Com.press

e-wydania

Kateryna Savranska

Uniwesytet Jagielloński

Student of Jagiellonian University. Faculty of Management and Social Communication.
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Creating Putin’s Victory. Analysis of the Russian President’s Image in the Light of Russian Media Coverage of the 2018 Russia–United States Summit in „Время” News Program

Tworzenie zwycięstwa Putina. Analiza wizerunku Prezydenta Rosji w rosyjskich mediach na przykładzie relacji ze szczytu Rosja-Stany Zjednoczone w 2018 roku w programie informacyjnym „Время”

Abstrakt

Takie wydarzenie, jak Szczyt USA–Rosja w Helsinkach (2018 r.), nie mogło zostać zignorowane przez media. Jego program szybko rozprzestrzenił się w całym świecie, przyciągając uwagę różnych zaangażowanych stron. Skoro informacje są obecnie uważane za miarę wartości wydarzenia, istotne jest nawet nie tyle, o czym dyskutowali przywódcy polityczni, co w jaki sposób zostało to przedstawione w mediach. Na Zachodzie Szczyt może być postrzegany jako względne zwycięstwo Putina, a jednocześnie jako porażka Trumpa. Jednak ujmując tę kwestię w kontekście wojny informacyjnej skierowanej przeciwko własnym obywatelom, której celem w tym przypadku jest manipulacja nastrojami społecznymi i kształtowanie (korzystnego) wizerunku lidera kraju, należy stwierdzić, że negocjacje te były więcej niż udane dla Federacji Rosyjskiej.

Abstract

Such a resounding issue like US–Russian Summit in Helsinki (2018) could not be ignored by any media coverage. Agenda was rapidly spread all over the world, hence attracted attention of different actors. Since nowadays information is considered to be a measure of value, it is relevant even not as much what the political leaders discussed as how the media framed that agenda. Even from the standpoint of Western studies of the Summit it might be perceived as a relative victory for Putin and at the same time a relative loss for Trump. However, addressing this issue under the context of information warfare directed at its own citizens, the aims of which, in this case, are manipulations of population’s moods and establishment of a (favorable) image of the leader of the country, the negotiations were more than successful for Russian Federation.

Keywords

Introduction

Total control over the content of information has been perpetrating since Vladimir Putin took power. Hence, information warfare of Russian Federation is directed not only at international audience, but also at its own citizens, where Russian media are trying to give a ready picture of the ‘correct’, according to the Kremlin, perception of the world. Such a resounding issue like the US-Russian Summit in Helsinki (2018) should have served as another reason for Putin’s aim to prove that Russia is an equal actor in the international arena and show it to the people in his country.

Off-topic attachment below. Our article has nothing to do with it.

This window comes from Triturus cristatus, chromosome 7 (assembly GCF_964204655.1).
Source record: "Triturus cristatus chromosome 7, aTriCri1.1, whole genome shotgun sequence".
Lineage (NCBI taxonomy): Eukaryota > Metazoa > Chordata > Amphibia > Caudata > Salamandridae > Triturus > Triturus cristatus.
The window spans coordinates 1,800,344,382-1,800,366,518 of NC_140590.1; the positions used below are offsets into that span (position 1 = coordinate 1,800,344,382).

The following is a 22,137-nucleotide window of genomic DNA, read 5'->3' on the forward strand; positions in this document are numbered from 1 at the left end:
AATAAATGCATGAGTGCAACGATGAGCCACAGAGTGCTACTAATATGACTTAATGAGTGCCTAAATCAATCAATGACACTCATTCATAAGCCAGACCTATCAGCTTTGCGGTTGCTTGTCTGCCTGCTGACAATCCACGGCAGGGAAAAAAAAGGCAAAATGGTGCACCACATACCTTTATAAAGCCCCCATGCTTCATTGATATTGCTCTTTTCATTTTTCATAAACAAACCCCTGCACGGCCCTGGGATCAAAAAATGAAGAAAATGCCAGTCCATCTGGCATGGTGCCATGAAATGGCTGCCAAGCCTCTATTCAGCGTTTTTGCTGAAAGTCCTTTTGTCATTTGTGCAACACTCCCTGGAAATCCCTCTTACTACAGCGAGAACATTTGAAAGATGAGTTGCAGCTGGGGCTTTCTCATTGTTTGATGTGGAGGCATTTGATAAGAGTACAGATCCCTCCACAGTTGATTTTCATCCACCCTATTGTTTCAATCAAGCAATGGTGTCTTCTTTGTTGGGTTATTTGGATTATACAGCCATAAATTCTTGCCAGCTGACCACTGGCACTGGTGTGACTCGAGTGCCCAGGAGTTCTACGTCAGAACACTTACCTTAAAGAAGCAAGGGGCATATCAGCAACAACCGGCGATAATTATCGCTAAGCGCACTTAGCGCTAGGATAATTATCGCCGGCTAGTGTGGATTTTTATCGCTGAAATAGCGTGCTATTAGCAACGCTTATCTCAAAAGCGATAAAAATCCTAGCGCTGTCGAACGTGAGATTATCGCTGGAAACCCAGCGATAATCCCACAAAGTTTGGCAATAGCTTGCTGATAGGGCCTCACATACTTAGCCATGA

The Helsinki summit was considered to be one of the most highly antici­pated events of July. It was first formal meeting of Russian President Vladimir Putin and American President Donald Trump and could not have been ignored by any media coverage all over the world. On the eve of the Summit visits of President Trump were undertaken to a number of EU countries, including Belgium where the NATO summit in Brussels was held. D. Trump “quickly struck a confrontational tone with allies” (Polyakova, 2018), criticizing them for small payments for collective defense and calling “Germany ‘a captive to Russia’ over the Baltic Sea pipeline project” (Mikelionis, 2018). Thus, European Union was worried about possible effects of the presidential negotiations. No agenda was officially announced for their discussion, and no communique was signed afterward. It the press conference following the Summit Putin and Trump told about some issues what were discussed: Syrian civil war in the context of efforts to combat terrorism and limitations of Iranian troops near Israel-Syria border for the safety of Israel (Wintour, 2018); cooperation in Syria in form of humanitarian aid by way of reconstruction of the state and facilitation of the repatriation of Syrian refugees (DeYoung , 2018); economic relations about status of sanctions did not have a broad discussion, however, the only greatest barrier to sanctions being lifted remains Ukraine and Crimea issues on which both presidents have an opposite point of view (Wintour, 2018); nuclear talks about extension of the Start treaty that expires in 2021 and review of the Intermediate Nuclear Treaty that eliminated all nuclear and conventional missiles and their launchers of intermediate range of 500–5,000 km (Wintour, 2018); energy task related to a gas pipeline ‘Nord Stream 2’ from Russian Federation (RF) via the Baltic sea into Germany won’t omit gas transmission through Ukraine in case of settlement of disputes between Russia’s Gazprom and Ukraine’s Naftogaz in the Stockholm arbitration court (Wintour, 2018). There were also plenty of questions concerned Russian interference in the 2016 United States elections. V. Putin denied that RF is linked to any interference, and D. Trump stated he had confidence in both parties: United States Intelligence Community insisting on Russian involvement and Putin’s negation (“Transcript: Trump And Putin’s Joint Press Conference”, 2018). After the Summit was over President Trump has been criticized by the media in the United States (one see Fox News, Business Insider, CBS News, ABC News, and CNN ) and in the European countries media reaction were mostly negative towards D. Trump (one can follow, for example: Bild, Süddeutsche Zeitung, Spiegel (Germany); The Mirror, The Sun, The Guardian, The Times (UK); Le Monde (France).